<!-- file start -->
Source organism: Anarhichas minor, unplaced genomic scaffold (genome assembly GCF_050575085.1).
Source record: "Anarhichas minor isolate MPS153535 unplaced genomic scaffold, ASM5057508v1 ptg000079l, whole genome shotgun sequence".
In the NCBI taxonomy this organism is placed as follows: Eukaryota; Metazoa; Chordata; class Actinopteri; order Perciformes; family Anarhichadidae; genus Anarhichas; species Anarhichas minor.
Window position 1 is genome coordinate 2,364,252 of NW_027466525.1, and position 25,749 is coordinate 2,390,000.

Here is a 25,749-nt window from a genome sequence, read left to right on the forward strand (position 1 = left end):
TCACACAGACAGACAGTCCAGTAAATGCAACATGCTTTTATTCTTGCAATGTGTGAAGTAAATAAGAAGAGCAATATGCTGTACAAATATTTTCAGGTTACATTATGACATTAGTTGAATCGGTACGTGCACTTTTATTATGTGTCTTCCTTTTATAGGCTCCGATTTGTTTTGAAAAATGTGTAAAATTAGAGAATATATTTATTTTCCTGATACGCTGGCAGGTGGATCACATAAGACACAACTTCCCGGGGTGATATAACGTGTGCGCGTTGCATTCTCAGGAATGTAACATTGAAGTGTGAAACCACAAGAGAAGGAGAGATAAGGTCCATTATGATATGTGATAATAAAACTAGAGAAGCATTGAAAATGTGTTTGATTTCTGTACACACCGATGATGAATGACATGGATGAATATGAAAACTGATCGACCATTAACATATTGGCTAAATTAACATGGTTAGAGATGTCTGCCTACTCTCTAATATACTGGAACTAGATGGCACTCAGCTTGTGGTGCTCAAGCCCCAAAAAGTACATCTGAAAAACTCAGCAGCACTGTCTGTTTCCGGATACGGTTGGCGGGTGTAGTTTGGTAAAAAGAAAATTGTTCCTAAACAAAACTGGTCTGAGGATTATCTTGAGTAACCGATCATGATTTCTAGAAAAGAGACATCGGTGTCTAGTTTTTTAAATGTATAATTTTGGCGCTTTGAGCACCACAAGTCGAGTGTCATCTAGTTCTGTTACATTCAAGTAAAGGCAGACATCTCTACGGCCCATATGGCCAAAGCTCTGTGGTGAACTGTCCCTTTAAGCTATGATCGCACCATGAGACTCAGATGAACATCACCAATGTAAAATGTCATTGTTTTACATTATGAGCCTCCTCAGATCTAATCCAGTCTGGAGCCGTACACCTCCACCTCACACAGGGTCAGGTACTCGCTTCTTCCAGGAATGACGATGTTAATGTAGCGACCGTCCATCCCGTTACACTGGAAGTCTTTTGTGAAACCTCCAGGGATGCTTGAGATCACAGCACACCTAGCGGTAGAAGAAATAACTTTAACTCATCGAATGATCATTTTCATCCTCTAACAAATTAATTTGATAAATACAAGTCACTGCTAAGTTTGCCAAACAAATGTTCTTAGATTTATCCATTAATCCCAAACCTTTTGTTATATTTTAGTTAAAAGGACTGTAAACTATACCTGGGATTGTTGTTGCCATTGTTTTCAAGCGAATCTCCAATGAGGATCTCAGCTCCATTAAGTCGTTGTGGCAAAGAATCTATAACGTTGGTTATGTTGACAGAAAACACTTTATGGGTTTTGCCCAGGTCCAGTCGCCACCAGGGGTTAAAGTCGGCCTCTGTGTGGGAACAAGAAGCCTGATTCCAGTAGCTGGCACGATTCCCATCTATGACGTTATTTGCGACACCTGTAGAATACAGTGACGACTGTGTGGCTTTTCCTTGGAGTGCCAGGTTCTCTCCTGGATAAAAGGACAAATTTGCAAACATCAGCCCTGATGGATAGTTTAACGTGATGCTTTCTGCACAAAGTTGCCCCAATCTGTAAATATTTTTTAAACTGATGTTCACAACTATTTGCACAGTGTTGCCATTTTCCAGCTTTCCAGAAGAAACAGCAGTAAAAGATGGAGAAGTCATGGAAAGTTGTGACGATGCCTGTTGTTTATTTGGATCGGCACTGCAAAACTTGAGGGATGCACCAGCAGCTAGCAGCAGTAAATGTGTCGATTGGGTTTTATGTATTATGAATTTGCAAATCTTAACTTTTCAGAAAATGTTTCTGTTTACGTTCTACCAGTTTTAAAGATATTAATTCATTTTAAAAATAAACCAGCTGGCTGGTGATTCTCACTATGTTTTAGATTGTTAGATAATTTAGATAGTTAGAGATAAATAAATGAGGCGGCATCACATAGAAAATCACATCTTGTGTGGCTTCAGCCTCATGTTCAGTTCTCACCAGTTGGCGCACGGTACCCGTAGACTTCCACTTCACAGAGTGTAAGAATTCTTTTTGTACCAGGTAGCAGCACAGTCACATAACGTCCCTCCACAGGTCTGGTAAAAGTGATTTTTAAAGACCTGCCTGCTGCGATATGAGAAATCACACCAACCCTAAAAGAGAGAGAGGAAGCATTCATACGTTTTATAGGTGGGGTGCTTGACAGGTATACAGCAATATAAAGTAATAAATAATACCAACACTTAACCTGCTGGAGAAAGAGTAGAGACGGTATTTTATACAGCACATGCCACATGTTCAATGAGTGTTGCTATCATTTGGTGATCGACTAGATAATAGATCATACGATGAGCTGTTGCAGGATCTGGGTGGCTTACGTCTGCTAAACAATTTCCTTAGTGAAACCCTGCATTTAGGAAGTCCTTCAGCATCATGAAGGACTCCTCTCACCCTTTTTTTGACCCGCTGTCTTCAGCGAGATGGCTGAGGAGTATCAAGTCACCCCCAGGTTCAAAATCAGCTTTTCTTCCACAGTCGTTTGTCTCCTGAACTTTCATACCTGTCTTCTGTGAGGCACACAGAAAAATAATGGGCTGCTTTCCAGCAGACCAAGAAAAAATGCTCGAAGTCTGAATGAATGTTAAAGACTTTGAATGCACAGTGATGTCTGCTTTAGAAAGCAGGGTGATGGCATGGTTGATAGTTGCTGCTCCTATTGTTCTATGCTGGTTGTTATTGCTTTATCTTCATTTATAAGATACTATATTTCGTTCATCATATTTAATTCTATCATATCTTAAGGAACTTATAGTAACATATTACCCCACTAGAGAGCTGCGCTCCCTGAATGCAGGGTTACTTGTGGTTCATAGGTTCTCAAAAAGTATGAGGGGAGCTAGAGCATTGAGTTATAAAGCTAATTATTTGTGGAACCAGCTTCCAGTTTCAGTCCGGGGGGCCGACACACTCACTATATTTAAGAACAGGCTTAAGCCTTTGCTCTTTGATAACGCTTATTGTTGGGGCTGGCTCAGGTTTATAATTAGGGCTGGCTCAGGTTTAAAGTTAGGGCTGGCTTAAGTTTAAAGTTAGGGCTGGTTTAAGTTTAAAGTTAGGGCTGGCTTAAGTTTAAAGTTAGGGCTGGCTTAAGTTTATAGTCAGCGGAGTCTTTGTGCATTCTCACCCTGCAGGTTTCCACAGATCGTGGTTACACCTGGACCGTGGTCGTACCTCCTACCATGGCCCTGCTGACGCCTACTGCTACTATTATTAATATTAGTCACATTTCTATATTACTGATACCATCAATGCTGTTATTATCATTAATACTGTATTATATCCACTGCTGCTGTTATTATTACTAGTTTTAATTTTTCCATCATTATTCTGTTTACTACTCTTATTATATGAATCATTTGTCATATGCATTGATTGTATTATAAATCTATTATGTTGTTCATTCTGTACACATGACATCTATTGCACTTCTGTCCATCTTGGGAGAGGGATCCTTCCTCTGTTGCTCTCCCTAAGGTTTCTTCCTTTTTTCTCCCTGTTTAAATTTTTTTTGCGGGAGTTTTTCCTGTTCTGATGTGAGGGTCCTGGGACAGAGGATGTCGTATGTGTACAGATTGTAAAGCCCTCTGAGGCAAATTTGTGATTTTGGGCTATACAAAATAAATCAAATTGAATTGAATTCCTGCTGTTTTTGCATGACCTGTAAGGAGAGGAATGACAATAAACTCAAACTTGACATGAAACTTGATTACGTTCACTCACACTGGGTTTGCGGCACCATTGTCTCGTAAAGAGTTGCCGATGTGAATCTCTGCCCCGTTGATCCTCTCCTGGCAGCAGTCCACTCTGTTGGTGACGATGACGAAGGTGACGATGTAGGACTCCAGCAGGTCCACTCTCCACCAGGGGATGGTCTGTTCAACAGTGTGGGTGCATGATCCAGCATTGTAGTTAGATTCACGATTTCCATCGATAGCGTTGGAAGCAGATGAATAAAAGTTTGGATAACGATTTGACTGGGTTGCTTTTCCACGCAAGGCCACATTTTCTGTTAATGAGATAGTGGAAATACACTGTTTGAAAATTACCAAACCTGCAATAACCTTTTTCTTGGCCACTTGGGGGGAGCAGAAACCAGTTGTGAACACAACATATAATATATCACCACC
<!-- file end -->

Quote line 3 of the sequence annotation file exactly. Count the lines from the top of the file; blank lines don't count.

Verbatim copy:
In the NCBI taxonomy this organism is placed as follows: Eukaryota; Metazoa; Chordata; class Actinopteri; order Perciformes; family Anarhichadidae; genus Anarhichas; species Anarhichas minor.